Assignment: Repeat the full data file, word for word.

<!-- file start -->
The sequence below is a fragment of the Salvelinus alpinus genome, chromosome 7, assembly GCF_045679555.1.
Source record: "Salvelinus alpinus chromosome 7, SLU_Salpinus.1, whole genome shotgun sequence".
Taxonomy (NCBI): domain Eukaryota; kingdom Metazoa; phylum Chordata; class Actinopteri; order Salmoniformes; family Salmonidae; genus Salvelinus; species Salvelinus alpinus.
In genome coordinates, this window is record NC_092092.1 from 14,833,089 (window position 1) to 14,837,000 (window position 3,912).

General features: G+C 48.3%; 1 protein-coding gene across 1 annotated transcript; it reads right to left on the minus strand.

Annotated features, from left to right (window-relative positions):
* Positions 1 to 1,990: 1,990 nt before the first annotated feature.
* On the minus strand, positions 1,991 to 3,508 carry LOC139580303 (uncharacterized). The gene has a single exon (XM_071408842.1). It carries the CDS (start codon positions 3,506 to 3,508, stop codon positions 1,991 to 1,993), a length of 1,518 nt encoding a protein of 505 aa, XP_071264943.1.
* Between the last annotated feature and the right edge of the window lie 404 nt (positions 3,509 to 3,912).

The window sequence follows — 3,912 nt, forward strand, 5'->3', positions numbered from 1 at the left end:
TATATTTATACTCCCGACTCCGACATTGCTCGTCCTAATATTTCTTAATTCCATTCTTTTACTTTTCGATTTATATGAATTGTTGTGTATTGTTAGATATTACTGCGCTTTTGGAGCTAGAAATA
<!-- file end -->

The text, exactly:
The sequence below is a fragment of the Salvelinus alpinus genome, chromosome 7, assembly GCF_045679555.1.
Source record: "Salvelinus alpinus chromosome 7, SLU_Salpinus.1, whole genome shotgun sequence".
Taxonomy (NCBI): domain Eukaryota; kingdom Metazoa; phylum Chordata; class Actinopteri; order Salmoniformes; family Salmonidae; genus Salvelinus; species Salvelinus alpinus.
In genome coordinates, this window is record NC_092092.1 from 14,833,089 (window position 1) to 14,837,000 (window position 3,912).

General features: G+C 48.3%; 1 protein-coding gene across 1 annotated transcript; it reads right to left on the minus strand.

Annotated features, from left to right (window-relative positions):
* Positions 1 to 1,990: 1,990 nt before the first annotated feature.
* On the minus strand, positions 1,991 to 3,508 carry LOC139580303 (uncharacterized). The gene has a single exon (XM_071408842.1). It carries the CDS (start codon positions 3,506 to 3,508, stop codon positions 1,991 to 1,993), a length of 1,518 nt encoding a protein of 505 aa, XP_071264943.1.
* Between the last annotated feature and the right edge of the window lie 404 nt (positions 3,509 to 3,912).

The window sequence follows — 3,912 nt, forward strand, 5'->3', positions numbered from 1 at the left end:
TATATTTATACTCCCGACTCCGACATTGCTCGTCCTAATATTTCTTAATTCCATTCTTTTACTTTTCGATTTATATGAATTGTTGTGTATTGTTAGATATTACTGCGCTTTTGGAGCTAGAAATA